Cover Image ©Hudson River Photographer
A few years back, a transgender friend invited me to her performance at NYC’s GLBT Expo. Wandering around, I was struck by the number of blue chip companies, including the New York Times and Morgan Stanley, that had taken booths and were pitching services. It was clear times had changed, that the once overlooked LGBT community was regarded as a significant market by major corporations.
A subset of that market is the estimated $1.5 billion dollars spent on gay weddings and related services, including photography. While you might think photography is just pointing a lens, it is a whole lot more, especially when you are charged with capturing someone’s biggest day and most personal feelings.
Kathryn Hamm and Thea Dobbs knew the gay wedding market was underserved. For Hamm, the “aha” moment came when she realized that images submitted to GayWeddings.com (of which she is president) were good, but rarely great; that some indefinable quality was lacking. Thea Dobbs, a photographer, felt photo education needed to reflect new social mores (and opportunity). Together they created The New Art of Capturing Love: The Essential Guide to Lesbian & Gay Wedding Photography.
It is an excellent book: a good reference, an enjoyable read. There is a quick review of photography basics (rule of thirds, lighting, unique perspective), but photo competency is presumed, and it quickly moves to the human side of things, talking frankly about the subtle issues a photographer may face with a same-sex couple.
First and foremost is a heightened and specific sensitivity. As the authors point out, many same-sex couples “have an entirely different timeline and set of experiences” than traditional couples, with “expectations, joys and fears that are related to the development of their identities as members of a marginalized group.” Their families may not support them, and in some states their unions may not be legal. They are also more inclined to opt for unusual and personal ceremonies rather than the traditional kind, reflecting their unique, often fraught journeys. A photographer who tries to force straight wedding customs upon them may lose their trust and get less than stellar pictures.
In addition to psychological differences, there are real in-front-of-the-lens differences (and similarities) to be dealt with. How do you arrange a shot with two women both in wedding gowns? A male couple wearing similar suits? How do you coax people who have learned to be very careful about displays of affection, to relax in public for great candid shots?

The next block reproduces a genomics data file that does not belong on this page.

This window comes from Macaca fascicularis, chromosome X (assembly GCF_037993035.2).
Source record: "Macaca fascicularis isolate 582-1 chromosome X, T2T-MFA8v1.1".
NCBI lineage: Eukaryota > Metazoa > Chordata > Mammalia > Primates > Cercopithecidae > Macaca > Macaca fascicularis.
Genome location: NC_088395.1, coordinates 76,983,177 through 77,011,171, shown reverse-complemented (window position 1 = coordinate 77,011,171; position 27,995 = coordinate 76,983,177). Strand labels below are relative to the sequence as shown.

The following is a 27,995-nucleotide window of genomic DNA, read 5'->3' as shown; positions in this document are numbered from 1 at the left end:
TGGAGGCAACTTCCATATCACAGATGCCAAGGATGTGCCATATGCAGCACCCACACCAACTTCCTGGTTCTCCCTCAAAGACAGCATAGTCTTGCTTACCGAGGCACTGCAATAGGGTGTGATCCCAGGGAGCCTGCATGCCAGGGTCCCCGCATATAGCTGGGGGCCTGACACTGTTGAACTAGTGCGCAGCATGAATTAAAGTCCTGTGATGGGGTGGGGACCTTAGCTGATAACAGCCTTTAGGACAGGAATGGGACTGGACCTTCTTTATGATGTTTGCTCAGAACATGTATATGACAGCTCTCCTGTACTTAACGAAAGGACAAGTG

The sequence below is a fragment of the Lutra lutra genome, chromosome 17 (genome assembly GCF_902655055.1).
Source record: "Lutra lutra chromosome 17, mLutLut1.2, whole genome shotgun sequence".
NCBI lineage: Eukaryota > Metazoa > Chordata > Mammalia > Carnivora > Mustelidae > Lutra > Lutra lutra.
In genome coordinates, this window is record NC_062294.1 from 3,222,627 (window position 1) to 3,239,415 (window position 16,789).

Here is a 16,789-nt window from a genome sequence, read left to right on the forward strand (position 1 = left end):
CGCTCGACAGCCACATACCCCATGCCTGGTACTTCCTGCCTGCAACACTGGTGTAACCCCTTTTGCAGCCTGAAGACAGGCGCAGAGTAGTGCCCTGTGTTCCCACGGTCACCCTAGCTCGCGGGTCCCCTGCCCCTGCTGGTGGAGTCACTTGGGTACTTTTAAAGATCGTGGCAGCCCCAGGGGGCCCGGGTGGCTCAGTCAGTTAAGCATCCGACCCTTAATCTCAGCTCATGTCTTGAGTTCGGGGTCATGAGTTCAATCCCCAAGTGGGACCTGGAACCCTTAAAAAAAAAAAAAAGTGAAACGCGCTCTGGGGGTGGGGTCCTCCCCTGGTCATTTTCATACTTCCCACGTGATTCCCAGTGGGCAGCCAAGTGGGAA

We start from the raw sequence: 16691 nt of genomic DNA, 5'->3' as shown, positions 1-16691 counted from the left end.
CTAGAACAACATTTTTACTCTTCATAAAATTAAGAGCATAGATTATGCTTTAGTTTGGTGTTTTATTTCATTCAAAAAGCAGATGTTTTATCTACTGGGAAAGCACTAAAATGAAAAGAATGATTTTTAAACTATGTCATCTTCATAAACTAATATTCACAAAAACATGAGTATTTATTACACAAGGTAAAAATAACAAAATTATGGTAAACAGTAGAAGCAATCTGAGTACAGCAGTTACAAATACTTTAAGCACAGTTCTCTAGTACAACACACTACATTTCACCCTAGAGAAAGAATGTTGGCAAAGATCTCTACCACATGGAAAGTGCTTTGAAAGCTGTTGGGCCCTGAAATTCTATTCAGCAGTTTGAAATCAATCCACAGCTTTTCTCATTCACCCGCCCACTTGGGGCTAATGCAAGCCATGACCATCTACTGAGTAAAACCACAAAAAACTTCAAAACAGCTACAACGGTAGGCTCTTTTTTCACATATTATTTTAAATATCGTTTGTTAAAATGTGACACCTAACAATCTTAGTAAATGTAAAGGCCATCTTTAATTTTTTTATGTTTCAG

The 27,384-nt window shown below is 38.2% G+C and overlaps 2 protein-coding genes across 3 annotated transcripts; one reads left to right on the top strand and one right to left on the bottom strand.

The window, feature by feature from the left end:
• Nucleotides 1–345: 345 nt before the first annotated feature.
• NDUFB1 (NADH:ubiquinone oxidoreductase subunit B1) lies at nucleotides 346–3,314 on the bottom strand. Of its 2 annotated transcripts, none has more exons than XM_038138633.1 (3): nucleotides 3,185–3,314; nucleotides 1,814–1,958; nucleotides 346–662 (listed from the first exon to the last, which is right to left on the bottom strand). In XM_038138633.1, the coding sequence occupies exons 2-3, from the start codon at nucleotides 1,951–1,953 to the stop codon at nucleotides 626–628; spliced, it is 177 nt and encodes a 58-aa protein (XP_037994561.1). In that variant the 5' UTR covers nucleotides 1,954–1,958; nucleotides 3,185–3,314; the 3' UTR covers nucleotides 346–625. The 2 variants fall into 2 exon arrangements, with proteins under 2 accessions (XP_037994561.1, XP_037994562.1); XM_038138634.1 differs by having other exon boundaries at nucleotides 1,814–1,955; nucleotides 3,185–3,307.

Hamm and Dobbs provide a lot of solid, specific advice about posing, choosing locations, and establishing mood, but like all good teachers, they work through guidance and suggestion, and inspire by showing. The book is lavishly illustrated by work from thirty-eight photographers that shows a wide range of creativity and technique. There are indoor and outdoor shots, long shots and close ups, relaxed informal images, as well as some with a more traditional feel. Tech specs are provided with each image, but are secondary to the short caption describing the setting and mood the photographer was trying to establish and capture.
The book gives photographers permission to think and see in a new way. Which is good artistically, and also smart business. In recent years, photography had taken a hit as amateurs with high-quality, easy to use digital SLR’s ate into the bread-and-butter jobs professionals once relied on. With same-sex weddings an estimated $1.5 billion market, it makes good financial sense to pay attention.
Same-sex couples are increasingly particular about choosing a photographer. Being “gay-friendly” isn’t enough anymore. A strong portfolio of same-sex engagement and wedding images is a must. The bar is moving higher and photographers need to be prepared.
The New Art of Capturing Love is a wonderful place to start. With thoughtful text and beautiful pictures of loving souls, it serves as great introduction and reference for anyone looking to tap into the burgeoning gay wedding market. And really for anyone seeking to take better pictures of people–whatever the occasion, whatever their orientation.
Disclaimer: I received this book for free from Blogging for Books for this review. (But I liked it anyway)